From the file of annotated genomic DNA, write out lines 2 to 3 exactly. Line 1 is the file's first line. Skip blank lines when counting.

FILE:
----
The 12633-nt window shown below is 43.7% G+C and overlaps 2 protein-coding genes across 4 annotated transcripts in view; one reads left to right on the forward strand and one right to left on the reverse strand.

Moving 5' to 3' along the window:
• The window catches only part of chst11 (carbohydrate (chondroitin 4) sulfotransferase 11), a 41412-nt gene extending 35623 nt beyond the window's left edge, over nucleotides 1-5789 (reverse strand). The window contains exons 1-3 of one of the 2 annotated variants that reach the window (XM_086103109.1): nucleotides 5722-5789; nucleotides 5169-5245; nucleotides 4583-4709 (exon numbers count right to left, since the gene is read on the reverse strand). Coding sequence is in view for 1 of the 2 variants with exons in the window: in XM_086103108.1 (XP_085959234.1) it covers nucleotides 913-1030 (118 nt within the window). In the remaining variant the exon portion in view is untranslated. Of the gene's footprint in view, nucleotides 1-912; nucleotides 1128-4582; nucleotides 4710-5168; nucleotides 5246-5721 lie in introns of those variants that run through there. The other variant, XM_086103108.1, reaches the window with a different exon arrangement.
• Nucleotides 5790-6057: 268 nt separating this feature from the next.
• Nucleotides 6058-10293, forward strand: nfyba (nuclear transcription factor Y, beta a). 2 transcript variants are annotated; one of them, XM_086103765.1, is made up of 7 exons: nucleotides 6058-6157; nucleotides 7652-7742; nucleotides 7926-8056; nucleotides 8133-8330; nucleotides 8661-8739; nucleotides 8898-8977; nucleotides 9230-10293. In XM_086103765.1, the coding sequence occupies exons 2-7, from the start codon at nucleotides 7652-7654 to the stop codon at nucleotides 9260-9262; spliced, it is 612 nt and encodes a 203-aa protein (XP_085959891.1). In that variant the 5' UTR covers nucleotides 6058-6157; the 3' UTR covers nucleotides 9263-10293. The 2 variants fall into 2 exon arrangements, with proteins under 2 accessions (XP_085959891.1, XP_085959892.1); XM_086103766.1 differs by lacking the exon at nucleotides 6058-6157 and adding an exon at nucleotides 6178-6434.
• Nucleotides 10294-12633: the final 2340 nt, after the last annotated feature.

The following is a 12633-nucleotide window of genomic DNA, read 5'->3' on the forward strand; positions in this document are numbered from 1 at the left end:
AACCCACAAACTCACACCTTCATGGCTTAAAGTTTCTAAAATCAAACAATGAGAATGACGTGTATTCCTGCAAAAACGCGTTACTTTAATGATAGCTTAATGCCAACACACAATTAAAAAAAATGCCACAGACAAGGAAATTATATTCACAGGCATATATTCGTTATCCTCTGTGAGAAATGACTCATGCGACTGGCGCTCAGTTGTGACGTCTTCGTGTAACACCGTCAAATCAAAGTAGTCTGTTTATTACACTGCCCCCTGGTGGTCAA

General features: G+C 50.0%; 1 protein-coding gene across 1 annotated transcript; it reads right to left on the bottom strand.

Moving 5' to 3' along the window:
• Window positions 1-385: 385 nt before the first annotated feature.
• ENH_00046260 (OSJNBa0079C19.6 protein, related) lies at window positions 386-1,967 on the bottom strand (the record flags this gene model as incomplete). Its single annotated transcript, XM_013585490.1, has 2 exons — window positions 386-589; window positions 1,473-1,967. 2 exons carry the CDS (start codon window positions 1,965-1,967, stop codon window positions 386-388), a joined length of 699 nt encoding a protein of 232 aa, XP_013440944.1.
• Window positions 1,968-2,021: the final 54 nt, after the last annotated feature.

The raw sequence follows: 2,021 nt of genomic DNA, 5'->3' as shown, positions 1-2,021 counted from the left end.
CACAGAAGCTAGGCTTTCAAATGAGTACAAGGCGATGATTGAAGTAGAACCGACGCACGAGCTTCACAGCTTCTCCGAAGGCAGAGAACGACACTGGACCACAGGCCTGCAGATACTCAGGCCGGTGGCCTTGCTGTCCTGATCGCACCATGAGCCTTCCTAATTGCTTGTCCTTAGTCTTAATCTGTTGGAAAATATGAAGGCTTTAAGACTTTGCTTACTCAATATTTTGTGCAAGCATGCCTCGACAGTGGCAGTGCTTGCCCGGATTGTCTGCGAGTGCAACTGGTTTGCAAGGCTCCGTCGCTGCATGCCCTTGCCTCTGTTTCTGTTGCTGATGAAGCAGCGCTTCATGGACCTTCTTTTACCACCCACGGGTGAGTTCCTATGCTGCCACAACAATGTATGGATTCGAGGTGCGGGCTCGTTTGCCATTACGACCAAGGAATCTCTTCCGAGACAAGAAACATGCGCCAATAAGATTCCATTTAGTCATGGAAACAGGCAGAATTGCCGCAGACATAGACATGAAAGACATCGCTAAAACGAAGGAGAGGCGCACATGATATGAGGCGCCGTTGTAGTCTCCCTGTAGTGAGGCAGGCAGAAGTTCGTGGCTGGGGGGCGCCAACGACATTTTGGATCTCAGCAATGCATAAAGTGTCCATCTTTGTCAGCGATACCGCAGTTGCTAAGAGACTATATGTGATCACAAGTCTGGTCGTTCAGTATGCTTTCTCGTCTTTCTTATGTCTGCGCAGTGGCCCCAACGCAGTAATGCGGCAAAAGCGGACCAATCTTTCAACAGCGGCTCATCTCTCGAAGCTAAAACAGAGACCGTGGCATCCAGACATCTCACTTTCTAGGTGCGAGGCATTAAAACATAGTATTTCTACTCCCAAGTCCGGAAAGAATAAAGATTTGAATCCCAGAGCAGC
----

Moving 5' to 3' along the window:
• The window catches only part of chst11 (carbohydrate (chondroitin 4) sulfotransferase 11), a 41412-nt gene extending 35623 nt beyond the window's left edge, over nucleotides 1-5789 (reverse strand). The window contains exons 1-3 of one of the 2 annotated variants that reach the window (XM_086103109.1): nucleotides 5722-5789; nucleotides 5169-5245; nucleotides 4583-4709 (exon numbers count right to left, since the gene is read on the reverse strand). Coding sequence is in view for 1 of the 2 variants with exons in the window: in XM_086103108.1 (XP_085959234.1) it covers nucleotides 913-1030 (118 nt within the window). In the remaining variant the exon portion in view is untranslated. Of the gene's footprint in view, nucleotides 1-912; nucleotides 1128-4582; nucleotides 4710-5168; nucleotides 5246-5721 lie in introns of those variants that run through there. The other variant, XM_086103108.1, reaches the window with a different exon arrangement.